Without getting into the Tendulkar-Sehwag-Saeed Anwar debate, it's worth mentioning that before the first ODI double hundred there was lots of speculation that it would happen when someone like Sehwag, Gilchrist, or Gayle (e.g.) got in against a minnow side in the world cup or elsewhere. Yet in fact we've now had two ODI double-hundreds, and while people say they were made against poor attacks, neither of these double-hundred came against a "minnow" team. Indeed, the minnows actually have a bigger score made for them than against them, if you consider Charles Coventry's innings for Zimbabwe against Bangladesh at a time when Zimbabwe were not playing test cricket

  • rk_ks on March 5, 2012, 21:11 GMT

    Sachin and Anwar are very good players. But it is pointless to compare his 194 with Sachins 200. This article is about people who made 200. Also the quality of attack, that Sachin ihas faced is not comparable to the bowling what India had during the time Anwar scored 194. Sachin faced the best bowling attack in the world.

  • on March 5, 2012, 20:23 GMT

    all my indian friends,there are some facts which i like to mention about how anwar inning was better.... 1.that was india pakistan match(u better know the emotions of both nations).that was a pressure game 2.now a days,run scoring is very fast and powerplays in operation. 3.banglore ground was much bigger than gwaliar 4.anwar inning was in a very crucial match for both tems.both teams needed to win it to reach final of pepsi independence cup. so my friends,these are facts.i know facts are difficult to digest but i think u should.

  • on March 5, 2012, 20:07 GMT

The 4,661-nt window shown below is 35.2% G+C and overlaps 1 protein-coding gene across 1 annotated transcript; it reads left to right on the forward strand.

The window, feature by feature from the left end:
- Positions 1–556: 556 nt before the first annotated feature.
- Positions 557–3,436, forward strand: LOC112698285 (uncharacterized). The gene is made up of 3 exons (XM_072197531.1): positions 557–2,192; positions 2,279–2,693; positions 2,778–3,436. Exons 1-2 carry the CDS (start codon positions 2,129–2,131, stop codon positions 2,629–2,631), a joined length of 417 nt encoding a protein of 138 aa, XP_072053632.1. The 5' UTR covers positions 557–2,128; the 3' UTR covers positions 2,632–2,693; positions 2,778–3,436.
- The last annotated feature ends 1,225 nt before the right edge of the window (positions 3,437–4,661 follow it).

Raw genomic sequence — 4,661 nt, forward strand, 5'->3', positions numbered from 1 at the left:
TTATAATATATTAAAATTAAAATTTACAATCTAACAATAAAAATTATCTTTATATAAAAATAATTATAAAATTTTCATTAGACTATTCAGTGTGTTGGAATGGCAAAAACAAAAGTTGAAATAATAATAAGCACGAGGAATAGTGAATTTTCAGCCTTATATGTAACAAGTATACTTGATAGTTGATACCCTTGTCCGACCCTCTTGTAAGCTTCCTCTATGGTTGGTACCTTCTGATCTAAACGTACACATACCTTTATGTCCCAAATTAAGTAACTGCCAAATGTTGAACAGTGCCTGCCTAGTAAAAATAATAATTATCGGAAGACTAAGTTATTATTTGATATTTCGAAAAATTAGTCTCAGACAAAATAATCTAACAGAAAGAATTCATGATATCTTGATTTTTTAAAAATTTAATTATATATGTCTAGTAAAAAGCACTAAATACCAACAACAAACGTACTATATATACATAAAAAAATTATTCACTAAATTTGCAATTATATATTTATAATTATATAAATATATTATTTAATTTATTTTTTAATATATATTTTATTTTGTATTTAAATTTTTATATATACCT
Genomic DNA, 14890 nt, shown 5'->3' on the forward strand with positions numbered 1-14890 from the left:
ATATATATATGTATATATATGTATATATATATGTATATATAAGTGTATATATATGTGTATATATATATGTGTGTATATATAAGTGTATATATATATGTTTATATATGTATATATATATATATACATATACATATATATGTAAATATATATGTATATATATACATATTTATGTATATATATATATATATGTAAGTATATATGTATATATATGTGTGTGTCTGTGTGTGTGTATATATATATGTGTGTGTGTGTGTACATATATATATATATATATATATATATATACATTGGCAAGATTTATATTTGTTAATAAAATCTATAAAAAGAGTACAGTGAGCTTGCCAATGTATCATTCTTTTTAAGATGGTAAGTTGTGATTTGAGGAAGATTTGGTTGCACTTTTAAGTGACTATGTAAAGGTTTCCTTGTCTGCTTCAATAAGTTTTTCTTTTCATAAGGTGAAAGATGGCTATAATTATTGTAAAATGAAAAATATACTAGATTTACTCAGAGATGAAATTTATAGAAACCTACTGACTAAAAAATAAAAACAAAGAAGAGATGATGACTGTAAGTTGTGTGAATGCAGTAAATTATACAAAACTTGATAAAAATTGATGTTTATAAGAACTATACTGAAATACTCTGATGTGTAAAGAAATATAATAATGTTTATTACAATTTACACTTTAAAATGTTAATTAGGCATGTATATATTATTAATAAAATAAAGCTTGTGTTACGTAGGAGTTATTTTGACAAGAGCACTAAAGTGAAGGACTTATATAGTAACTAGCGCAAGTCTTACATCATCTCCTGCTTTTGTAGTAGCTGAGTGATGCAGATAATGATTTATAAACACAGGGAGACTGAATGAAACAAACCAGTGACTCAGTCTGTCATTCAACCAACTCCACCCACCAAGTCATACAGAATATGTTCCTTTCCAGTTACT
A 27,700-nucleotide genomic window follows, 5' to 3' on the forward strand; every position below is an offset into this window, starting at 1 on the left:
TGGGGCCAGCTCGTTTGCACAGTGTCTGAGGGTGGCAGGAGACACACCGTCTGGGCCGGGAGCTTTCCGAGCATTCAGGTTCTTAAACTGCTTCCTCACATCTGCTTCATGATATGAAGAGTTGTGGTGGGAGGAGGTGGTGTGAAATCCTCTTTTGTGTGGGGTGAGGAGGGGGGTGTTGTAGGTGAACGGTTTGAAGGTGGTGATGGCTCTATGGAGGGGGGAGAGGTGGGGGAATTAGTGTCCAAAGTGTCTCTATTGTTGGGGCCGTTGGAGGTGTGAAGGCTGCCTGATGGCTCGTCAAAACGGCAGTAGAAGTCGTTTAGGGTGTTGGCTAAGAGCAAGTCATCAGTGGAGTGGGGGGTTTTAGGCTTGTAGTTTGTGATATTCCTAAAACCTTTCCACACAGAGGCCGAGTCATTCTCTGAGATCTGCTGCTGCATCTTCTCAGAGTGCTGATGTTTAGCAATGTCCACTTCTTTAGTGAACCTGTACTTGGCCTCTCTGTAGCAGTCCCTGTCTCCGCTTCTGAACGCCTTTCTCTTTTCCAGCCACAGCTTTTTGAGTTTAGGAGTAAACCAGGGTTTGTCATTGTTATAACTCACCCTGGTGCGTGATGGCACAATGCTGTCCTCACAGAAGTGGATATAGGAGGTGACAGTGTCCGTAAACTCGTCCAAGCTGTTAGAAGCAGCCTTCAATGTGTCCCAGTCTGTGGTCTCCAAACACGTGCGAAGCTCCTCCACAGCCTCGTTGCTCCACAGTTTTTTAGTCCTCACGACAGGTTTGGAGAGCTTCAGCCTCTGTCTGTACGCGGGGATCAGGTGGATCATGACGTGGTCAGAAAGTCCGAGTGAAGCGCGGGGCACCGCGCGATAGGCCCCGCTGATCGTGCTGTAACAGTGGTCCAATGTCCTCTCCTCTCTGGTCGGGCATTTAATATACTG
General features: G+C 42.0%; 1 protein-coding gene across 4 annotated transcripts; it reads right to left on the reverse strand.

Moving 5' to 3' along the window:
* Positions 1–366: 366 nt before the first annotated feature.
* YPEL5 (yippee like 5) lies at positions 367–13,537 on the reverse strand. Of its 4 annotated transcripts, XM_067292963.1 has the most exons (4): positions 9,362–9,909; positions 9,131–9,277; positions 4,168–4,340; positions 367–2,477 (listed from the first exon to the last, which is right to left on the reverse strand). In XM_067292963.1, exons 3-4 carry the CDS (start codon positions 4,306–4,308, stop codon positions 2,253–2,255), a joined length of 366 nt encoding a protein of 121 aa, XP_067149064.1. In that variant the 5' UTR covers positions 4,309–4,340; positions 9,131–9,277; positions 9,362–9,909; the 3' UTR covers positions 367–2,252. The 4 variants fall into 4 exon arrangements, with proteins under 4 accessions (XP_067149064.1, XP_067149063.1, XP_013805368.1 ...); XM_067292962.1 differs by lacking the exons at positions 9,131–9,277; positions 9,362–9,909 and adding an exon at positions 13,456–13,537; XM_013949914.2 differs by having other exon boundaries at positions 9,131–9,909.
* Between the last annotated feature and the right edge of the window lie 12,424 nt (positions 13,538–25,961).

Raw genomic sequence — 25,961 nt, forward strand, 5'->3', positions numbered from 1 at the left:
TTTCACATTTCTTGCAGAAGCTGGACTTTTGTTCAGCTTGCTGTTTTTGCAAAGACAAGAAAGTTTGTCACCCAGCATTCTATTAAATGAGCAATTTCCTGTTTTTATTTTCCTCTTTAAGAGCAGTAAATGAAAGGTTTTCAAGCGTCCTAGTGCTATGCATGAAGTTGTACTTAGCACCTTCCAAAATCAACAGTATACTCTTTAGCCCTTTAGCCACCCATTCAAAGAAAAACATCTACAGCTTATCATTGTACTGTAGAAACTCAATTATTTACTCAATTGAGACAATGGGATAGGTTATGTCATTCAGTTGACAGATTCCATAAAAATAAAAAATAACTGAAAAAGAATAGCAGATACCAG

@vimalan and cricfan06. No one could dream of scoring 194 in them days in international cricket against india. in them days 194 would have been a decent total for the whole team. and he also held the record for 13 years which speaks volume for the greatness of the man . his innings will will be way superior than tendulkars and sehwags.

  • HawksEyeFocused on March 5, 2012, 19:24 GMT

    Though I'm Indian but the fact is Sachin and Sehwag's 200s were nothing compared to Saeed Anwar's 194 VS India in India. He was a great Pakistani legend. We, all Indians salute to greater Pakistani talent!!!

  • Erebus26 on March 5, 2012, 19:12 GMT

    Graeme Pollock and Alvin Kallicharan - better batsmen than flat track bullies such as Tendulkar and Sehwag.

  • on March 5, 2012, 17:53 GMT

    @Peter While not taking any credit away from Shane Watson, it is easy to go all guns blazing when you know the target is small and your team is much stronger than the opposition. Batting first, he would probably not be so "reckless", and would have played in a more "organized" way. Besides, he has got several other opportunities to bat first.

  • asmohankumar on March 5, 2012, 16:57 GMT

    Guys.. first thing we must keep in mind that we are talking about 200's. And apart from Sachin no one has done so against a quality attack, Sachin have done it against an attack which had the best fast bowler in the world (contemporary), Morkel and one of the best death bowler in the world in Lagveldt.

  • on March 5, 2012, 14:59 GMT

    Saeed Anwar was a genious, his and tendulkar's innings was the best. Sehwag's was just against a bad bowling attack.

  • cricfan06 on March 5, 2012, 14:34 GMT

    @Matt, of course it was the best. @Hammad.. Saeed Anwar? Seriously dude?

  • on March 5, 2012, 14:34 GMT

    @Hammand

    I am struggling to understand how Anwar's innings is better than Sachin's ? Anwar played more than half of his innings with a runner and that too against an India attack whereas Sachin played against one of the best attacks and best fielding teams, SA. He also ran all his runs on his own. Now tell me how is Anwar's innings better ? BTW Anwar didn't reach 200 that we are discussing now, did he ?